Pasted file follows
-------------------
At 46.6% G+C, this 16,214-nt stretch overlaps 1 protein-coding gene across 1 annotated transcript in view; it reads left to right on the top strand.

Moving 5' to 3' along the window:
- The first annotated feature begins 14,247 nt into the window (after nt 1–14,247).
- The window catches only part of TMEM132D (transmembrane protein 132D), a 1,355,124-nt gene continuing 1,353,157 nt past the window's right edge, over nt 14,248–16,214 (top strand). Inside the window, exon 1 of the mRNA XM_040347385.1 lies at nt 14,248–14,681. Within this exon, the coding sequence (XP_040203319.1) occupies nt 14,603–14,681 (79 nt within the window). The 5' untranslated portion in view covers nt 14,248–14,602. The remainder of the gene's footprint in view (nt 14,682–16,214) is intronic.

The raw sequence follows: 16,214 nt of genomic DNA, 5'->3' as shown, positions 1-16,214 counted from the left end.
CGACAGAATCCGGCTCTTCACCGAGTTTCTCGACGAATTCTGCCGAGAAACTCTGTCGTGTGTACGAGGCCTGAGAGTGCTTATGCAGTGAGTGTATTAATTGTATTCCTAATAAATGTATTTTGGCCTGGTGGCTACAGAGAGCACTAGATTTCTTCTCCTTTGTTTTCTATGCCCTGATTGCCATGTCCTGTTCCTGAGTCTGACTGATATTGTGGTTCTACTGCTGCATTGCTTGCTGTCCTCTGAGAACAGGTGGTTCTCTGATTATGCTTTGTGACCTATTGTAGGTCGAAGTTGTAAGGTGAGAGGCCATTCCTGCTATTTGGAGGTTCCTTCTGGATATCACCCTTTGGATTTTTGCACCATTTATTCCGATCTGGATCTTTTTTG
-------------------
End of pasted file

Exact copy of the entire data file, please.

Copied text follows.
At 46.6% G+C, this 16,214-nt stretch overlaps 1 protein-coding gene across 1 annotated transcript in view; it reads left to right on the top strand.

Moving 5' to 3' along the window:
- The first annotated feature begins 14,247 nt into the window (after nt 1–14,247).
- The window catches only part of TMEM132D (transmembrane protein 132D), a 1,355,124-nt gene continuing 1,353,157 nt past the window's right edge, over nt 14,248–16,214 (top strand). Inside the window, exon 1 of the mRNA XM_040347385.1 lies at nt 14,248–14,681. Within this exon, the coding sequence (XP_040203319.1) occupies nt 14,603–14,681 (79 nt within the window). The 5' untranslated portion in view covers nt 14,248–14,602. The remainder of the gene's footprint in view (nt 14,682–16,214) is intronic.

The raw sequence follows: 16,214 nt of genomic DNA, 5'->3' as shown, positions 1-16,214 counted from the left end.
CGACAGAATCCGGCTCTTCACCGAGTTTCTCGACGAATTCTGCCGAGAAACTCTGTCGTGTGTACGAGGCCTGAGAGTGCTTATGCAGTGAGTGTATTAATTGTATTCCTAATAAATGTATTTTGGCCTGGTGGCTACAGAGAGCACTAGATTTCTTCTCCTTTGTTTTCTATGCCCTGATTGCCATGTCCTGTTCCTGAGTCTGACTGATATTGTGGTTCTACTGCTGCATTGCTTGCTGTCCTCTGAGAACAGGTGGTTCTCTGATTATGCTTTGTGACCTATTGTAGGTCGAAGTTGTAAGGTGAGAGGCCATTCCTGCTATTTGGAGGTTCCTTCTGGATATCACCCTTTGGATTTTTGCACCATTTATTCCGATCTGGATCTTTTTTG